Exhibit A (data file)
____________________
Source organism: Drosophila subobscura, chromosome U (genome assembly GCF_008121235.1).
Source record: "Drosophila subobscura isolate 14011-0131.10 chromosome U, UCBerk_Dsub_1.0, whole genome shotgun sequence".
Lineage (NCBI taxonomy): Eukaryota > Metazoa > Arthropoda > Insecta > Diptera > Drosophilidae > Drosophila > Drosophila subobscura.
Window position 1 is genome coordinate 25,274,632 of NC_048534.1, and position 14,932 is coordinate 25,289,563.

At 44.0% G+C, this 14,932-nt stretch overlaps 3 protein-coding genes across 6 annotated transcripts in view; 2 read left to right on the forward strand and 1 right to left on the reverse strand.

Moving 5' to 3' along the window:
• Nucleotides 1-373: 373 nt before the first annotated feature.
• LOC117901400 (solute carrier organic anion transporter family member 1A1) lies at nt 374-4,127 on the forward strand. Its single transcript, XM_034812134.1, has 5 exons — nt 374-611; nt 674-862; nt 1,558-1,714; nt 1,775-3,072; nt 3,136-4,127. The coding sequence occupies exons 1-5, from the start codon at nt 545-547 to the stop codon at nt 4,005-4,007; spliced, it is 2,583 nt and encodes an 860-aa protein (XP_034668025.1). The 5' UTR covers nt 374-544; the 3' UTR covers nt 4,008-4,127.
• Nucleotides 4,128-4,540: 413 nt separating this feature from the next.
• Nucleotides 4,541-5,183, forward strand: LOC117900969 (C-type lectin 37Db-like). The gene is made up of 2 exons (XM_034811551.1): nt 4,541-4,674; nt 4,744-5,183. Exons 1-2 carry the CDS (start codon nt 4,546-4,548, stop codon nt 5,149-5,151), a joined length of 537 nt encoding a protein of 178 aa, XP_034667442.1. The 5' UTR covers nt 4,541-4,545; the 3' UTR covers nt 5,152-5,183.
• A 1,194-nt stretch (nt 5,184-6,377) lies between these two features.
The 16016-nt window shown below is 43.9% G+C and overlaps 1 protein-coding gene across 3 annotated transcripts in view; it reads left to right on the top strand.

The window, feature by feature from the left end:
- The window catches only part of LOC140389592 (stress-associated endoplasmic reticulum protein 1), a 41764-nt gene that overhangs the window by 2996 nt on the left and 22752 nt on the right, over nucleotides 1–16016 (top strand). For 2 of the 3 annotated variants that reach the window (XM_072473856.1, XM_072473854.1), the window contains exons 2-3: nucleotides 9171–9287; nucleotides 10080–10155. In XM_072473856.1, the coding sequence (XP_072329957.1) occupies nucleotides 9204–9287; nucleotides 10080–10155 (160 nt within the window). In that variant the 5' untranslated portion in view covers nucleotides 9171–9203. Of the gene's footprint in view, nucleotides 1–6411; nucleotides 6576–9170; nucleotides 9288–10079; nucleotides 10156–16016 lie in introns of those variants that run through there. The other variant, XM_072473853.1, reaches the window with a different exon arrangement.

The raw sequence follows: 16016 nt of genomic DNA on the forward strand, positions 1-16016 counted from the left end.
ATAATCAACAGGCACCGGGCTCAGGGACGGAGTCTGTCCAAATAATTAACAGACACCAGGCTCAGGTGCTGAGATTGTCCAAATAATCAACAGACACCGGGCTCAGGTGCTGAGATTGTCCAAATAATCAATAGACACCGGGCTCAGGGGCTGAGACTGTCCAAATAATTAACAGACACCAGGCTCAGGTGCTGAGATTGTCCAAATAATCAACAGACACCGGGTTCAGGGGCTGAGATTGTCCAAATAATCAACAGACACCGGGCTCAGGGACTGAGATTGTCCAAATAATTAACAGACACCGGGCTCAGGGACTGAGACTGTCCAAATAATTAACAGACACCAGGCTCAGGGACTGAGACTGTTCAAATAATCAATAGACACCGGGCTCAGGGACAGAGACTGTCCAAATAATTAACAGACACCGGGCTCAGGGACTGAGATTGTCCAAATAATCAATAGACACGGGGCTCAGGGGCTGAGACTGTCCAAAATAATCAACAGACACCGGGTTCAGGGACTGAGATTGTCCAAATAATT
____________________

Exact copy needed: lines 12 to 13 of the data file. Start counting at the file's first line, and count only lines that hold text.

The 16016-nt window shown below is 43.9% G+C and overlaps 1 protein-coding gene across 3 annotated transcripts in view; it reads left to right on the top strand.

The window, feature by feature from the left end: